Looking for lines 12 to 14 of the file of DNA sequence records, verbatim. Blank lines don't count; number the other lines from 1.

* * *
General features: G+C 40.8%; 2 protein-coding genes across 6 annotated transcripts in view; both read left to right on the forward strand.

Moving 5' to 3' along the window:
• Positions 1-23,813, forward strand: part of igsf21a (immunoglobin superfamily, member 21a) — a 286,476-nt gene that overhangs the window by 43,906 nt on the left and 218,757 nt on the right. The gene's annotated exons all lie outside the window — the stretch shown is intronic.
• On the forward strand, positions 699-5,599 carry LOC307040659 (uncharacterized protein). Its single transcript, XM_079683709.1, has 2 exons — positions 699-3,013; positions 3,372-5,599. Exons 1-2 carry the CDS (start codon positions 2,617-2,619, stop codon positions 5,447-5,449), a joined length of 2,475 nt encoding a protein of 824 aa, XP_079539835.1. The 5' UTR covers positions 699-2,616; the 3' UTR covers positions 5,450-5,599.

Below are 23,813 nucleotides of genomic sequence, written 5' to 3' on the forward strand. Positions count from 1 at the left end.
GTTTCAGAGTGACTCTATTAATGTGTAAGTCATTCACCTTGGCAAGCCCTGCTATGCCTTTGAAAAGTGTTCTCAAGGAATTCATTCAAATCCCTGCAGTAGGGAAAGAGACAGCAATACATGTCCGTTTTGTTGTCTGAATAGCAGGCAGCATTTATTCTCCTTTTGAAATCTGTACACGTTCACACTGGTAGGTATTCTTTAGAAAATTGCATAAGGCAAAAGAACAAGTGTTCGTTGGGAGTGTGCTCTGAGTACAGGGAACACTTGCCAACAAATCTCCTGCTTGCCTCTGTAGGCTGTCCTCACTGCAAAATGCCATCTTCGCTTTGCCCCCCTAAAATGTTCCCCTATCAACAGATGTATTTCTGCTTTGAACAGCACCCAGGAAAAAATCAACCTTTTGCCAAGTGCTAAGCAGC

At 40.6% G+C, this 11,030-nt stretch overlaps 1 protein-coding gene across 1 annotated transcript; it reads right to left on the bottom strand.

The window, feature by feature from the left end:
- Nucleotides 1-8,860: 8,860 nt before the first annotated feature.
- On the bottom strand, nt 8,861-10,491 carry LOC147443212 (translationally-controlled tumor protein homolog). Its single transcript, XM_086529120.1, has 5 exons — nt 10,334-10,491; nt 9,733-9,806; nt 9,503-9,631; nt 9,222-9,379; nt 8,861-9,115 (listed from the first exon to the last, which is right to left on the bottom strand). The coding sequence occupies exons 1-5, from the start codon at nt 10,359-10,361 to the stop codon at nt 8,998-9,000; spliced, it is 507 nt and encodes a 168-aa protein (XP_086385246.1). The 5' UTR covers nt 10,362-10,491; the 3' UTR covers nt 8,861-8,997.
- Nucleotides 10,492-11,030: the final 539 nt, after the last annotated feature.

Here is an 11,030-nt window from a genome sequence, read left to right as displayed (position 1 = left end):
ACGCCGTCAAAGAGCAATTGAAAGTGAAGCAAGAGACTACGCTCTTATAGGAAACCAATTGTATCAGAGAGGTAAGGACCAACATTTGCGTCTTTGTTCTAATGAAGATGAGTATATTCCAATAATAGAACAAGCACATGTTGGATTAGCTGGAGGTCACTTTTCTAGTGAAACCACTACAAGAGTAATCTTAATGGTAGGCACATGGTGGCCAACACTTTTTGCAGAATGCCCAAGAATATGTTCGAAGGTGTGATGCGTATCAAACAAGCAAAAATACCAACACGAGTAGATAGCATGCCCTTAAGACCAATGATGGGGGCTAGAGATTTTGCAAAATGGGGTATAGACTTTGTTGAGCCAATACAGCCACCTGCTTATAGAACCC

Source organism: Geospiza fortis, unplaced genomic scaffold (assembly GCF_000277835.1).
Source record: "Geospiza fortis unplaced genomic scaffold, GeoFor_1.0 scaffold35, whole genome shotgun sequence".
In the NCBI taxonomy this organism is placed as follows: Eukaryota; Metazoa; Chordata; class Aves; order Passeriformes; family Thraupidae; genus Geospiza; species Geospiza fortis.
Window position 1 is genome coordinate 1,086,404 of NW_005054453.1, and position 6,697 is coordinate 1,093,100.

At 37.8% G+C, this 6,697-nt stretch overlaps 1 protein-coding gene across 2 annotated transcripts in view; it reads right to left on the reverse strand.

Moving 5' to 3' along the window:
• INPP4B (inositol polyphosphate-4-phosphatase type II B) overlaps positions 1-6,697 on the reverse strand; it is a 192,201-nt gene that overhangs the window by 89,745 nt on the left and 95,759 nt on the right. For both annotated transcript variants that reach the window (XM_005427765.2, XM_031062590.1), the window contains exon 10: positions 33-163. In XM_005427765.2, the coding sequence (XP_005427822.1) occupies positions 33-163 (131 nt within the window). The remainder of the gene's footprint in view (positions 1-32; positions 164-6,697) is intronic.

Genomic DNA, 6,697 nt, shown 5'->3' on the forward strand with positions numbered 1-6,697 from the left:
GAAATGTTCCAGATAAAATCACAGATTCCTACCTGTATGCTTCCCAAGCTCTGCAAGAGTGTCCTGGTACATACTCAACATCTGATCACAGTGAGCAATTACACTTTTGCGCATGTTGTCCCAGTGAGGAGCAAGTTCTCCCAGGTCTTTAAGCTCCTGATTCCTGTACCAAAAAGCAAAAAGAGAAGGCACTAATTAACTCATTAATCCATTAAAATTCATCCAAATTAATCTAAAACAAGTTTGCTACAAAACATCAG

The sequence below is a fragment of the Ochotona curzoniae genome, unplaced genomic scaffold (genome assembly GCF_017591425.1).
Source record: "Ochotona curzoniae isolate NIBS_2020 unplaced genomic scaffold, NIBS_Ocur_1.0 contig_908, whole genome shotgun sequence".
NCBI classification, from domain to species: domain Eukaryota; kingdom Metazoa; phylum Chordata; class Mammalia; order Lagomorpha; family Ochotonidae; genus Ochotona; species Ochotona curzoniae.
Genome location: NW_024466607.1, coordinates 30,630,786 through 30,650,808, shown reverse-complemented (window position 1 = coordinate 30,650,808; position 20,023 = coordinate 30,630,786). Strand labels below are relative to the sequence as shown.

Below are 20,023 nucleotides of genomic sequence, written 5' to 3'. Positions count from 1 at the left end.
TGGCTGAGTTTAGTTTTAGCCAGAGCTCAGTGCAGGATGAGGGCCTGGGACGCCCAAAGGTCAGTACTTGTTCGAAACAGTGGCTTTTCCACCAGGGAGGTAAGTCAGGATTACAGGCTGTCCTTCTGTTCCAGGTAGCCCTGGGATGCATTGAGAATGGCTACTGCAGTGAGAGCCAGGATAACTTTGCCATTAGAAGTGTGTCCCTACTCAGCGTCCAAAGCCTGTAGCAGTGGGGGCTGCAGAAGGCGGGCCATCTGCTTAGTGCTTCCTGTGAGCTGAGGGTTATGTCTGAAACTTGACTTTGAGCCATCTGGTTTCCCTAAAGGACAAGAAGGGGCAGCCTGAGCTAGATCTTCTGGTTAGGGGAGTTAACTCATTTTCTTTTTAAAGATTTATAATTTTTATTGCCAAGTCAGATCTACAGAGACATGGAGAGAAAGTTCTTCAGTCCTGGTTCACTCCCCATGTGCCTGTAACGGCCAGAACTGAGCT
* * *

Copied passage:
Here is an 11,030-nt window from a genome sequence, read left to right as displayed (position 1 = left end):
ACGCCGTCAAAGAGCAATTGAAAGTGAAGCAAGAGACTACGCTCTTATAGGAAACCAATTGTATCAGAGAGGTAAGGACCAACATTTGCGTCTTTGTTCTAATGAAGATGAGTATATTCCAATAATAGAACAAGCACATGTTGGATTAGCTGGAGGTCACTTTTCTAGTGAAACCACTACAAGAGTAATCTTAATGGTAGGCACATGGTGGCCAACACTTTTTGCAGAATGCCCAAGAATATGTTCGAAGGTGTGATGCGTATCAAACAAGCAAAAATACCAACACGAGTAGATAGCATGCCCTTAAGACCAATGATGGGGGCTAGAGATTTTGCAAAATGGGGTATAGACTTTGTTGAGCCAATACAGCCACCTGCTTATAGAACCC

Source organism: Geospiza fortis, unplaced genomic scaffold (assembly GCF_000277835.1).